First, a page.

After a career spanning more years than I care to remember, it’s not often I get nervous before interviewing someone famous. Secretary of State for Business? No problem. Sir Richard Branson? A cinch. JLS? Easy peasy lemon squeezy. But last week I felt sweat on my brow and butterflies in my stomach at the prospect of talking to Sinéad O’Connor.
O’Connor’s reputation proceeds her. Following the release of her first album in 1987, a multi-platinum LP in 1990 and THAT video, she has rarely been out of the headlines. Married four times with four children, she is never far from controversy, whether it’s her ordination as a priest (despite being a woman with a Roman Catholic background), ripping up a photo of Pope John Paul II on live TV or disclosing that she’d attempted suicide. No wonder I was trepidatious.
I needn’t have worried. From the outset, O’Connor was friendly, helpful and affable, a far cry from the image projected by the media. I’ll admit that it was the sweariest interview I’ve ever done but, for me at least, that added an extra frisson of excitement. At one point in our conversation, I found myself searching for the appropriate shorthand for the only profanity left with the capacity to shock. O’Connor, I salute your potty mouth.
When I talked to Irish-born O’Connor, she was at Glastonbury ahead of her performance on the acoustic stage at the Somerset festival. Later this year, she will headline the Ramsbottom Music Festival, a boutique event in a market town nestled in the West Pennine foothills. After a hiatus from touring due to ill health, is O’Connor happy to be back on the road?
“It’s great, I love it,” she says. “I take breaks from it which means that I usually find I like it even better when I go back.”
O’Connor’s current tour is on the back of her latest album, How About I Be Me (And You Be You). Although the singer says the reception to the new collection of songs had been “grand”, she doesn’t pay much attention to record sales. “I just focus on playing live, I don’t really know how the record is doing.”
It’s clear from our chat that O’Connor’s priority is her children. “I will take some time off [when the tour is finished] and try to be a decent parent. I’ll be writing and recording a new album but I’ll try to be a normal parent.”
With four children – two of whom are aged 26 and 17 – O’Connor hires two male nannies to take care of the younger ones when she’s touring. She explains how it works: “Each nanny does half the week. It was a deliberate choice to hire men, I have two little alpha males sons, they’re a different type of boy.”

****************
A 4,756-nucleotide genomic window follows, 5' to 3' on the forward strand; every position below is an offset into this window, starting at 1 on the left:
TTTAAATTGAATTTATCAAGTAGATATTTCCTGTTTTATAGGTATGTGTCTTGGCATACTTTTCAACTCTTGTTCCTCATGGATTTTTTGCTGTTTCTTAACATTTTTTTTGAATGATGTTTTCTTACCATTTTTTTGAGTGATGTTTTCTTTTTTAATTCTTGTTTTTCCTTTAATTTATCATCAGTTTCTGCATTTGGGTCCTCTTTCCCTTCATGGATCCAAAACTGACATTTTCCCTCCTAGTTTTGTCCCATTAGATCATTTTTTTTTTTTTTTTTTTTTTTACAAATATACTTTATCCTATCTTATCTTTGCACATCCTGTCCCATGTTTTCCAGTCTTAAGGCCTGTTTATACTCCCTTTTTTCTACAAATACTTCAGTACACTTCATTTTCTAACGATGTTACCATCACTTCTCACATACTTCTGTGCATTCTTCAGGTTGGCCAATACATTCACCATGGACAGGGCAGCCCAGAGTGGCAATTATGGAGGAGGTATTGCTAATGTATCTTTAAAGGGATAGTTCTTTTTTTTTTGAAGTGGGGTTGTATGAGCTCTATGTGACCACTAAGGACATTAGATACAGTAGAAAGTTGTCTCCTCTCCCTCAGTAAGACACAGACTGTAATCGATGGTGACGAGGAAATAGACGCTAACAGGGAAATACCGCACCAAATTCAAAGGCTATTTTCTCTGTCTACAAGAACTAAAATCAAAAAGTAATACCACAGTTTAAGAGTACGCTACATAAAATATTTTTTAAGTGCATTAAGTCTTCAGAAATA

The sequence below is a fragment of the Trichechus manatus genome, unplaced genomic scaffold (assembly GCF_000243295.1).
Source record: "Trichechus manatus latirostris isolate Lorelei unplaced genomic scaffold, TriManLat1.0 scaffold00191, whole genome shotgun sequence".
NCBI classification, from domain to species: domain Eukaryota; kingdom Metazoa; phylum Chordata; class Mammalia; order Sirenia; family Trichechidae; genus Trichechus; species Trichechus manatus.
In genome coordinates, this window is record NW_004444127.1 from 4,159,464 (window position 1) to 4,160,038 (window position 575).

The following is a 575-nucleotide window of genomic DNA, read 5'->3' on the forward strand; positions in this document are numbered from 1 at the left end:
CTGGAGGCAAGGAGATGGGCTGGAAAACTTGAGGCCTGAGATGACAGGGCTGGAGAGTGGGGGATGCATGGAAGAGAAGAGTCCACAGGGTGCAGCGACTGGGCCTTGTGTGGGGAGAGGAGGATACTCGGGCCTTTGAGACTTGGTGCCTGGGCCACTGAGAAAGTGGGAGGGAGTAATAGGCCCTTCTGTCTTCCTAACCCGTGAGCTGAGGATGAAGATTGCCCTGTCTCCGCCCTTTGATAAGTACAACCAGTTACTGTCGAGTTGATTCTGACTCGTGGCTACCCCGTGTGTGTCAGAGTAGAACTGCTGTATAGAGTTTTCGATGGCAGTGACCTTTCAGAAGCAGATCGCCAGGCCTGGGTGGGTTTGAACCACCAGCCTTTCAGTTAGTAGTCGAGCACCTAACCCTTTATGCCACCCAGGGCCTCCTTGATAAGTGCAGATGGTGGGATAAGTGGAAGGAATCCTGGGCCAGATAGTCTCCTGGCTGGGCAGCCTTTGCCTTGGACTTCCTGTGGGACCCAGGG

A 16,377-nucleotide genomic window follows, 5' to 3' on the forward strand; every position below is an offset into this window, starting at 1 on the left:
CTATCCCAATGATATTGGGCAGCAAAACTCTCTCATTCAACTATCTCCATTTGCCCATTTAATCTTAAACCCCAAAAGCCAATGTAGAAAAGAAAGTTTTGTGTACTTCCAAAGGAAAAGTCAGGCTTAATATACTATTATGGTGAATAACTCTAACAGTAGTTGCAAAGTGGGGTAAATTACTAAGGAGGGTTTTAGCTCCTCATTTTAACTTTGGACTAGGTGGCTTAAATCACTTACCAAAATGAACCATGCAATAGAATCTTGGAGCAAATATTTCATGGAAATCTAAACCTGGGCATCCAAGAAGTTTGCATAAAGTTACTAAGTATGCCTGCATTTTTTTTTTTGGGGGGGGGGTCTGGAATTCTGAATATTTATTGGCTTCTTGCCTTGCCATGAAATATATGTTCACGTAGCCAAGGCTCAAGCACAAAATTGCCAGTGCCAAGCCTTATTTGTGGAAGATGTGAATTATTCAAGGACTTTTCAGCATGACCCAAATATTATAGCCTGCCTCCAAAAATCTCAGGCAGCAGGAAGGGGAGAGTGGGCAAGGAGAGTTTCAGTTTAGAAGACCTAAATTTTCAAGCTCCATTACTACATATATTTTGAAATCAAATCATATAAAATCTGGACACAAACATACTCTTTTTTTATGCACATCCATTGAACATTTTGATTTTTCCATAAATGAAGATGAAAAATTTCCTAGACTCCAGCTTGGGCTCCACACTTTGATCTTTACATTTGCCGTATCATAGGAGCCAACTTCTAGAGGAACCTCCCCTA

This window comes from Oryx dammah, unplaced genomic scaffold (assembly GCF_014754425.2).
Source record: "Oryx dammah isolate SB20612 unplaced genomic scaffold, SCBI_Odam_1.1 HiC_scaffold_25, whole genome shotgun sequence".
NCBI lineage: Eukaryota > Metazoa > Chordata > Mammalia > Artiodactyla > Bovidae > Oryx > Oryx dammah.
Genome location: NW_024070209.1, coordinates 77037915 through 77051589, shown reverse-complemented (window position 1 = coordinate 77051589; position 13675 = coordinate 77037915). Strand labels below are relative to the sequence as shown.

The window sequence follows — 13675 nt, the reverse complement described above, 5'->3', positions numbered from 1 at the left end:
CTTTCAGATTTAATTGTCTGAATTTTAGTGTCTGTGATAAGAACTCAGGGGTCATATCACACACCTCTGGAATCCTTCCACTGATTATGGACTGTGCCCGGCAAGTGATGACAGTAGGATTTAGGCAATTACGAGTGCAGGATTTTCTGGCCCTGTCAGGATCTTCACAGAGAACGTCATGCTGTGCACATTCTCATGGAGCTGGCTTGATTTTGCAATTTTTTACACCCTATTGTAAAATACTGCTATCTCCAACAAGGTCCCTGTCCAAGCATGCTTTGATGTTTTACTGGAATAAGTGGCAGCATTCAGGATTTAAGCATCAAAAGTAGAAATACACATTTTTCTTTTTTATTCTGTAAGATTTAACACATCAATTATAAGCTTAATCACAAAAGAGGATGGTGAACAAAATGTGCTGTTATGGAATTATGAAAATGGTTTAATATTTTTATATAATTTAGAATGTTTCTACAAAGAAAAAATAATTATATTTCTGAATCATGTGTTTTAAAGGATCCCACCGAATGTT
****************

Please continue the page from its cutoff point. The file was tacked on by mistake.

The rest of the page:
While her personal life has been well documented by the press, O’Connor, 46, has been candid about her battle with bipolar disorder, a debilitating condition that affects the mind’s moods. In previous interviews, O’Connor has talked openly about her illness (“people with bipolar disorder have no ability to sleep naturally or eat…If you can’t sleep or eat you can’t function, and after a few weeks you feel like you are walking under water. The physical symptoms became impossible). Today, medication keeps the disorder at bay.
“I suffer from a medical condition, but I can manage the condition very well with meds,” she says. “At the time I was unwell, there were some shitty doctors around. Now everything is better.”
With a settled home life just outside of Dublin, O’Connor is happy to be back in her home country. But she believes there is little for the young to do in Ireland. “It’s a great thing that people are leaving the country and experiencing civilisation. It’s great for young people to go off and explore. I would encourage them to go and away and come back when they want to raise kids.”
This is a viewpoint that some may find unpalatable but then O’Connor has never been one to seek approval for her opinions. Does she consider herself to be a controversial person?
“I never set out to be that,” she reflects. “I set out to be me. People stick a microphone in front of you; me, I was just answering their questions. [Controversial] was a label the media was giving me back in the 80s. I was, without meaning to be, colourful.”
She adds: “When you are unusual, when you’re female, it can be a bit disturbing.”
To illustrate her point, O’Connor recounts a chat show experience during which one of the other guests (a male musician) was, erm, a bit confrontational. She calls him an “absolute c*nt”. The man in question is alleged to have punched a documentary maker’s nose. “I’ve never broken anyone’s nose”, asserts O’Connor. “But if a female did that, they would be called a crazy bitch.”
She goes on: “Look at Shane MacGowan and Amy Winehouse. Everyone herorises Shane but I think he’s rather a gimmick. Amy acted much less wild than Shane and everyone said she was acting like a wild bitch.”
As the interview drew to a close, I did some herorising of my own (for ‘heorising’, read ‘gushing’), only stopping short of disclosing that I too cried during the video for Nothing Compares 2 U.
By Helen Nugent
Next week: Helen Nugent talks to David Agnew, director of The Met and Ramsbottom Festival, and Nick Reed, chief executive of the Bridgewater Hall, partner of the Ramsbottom Festival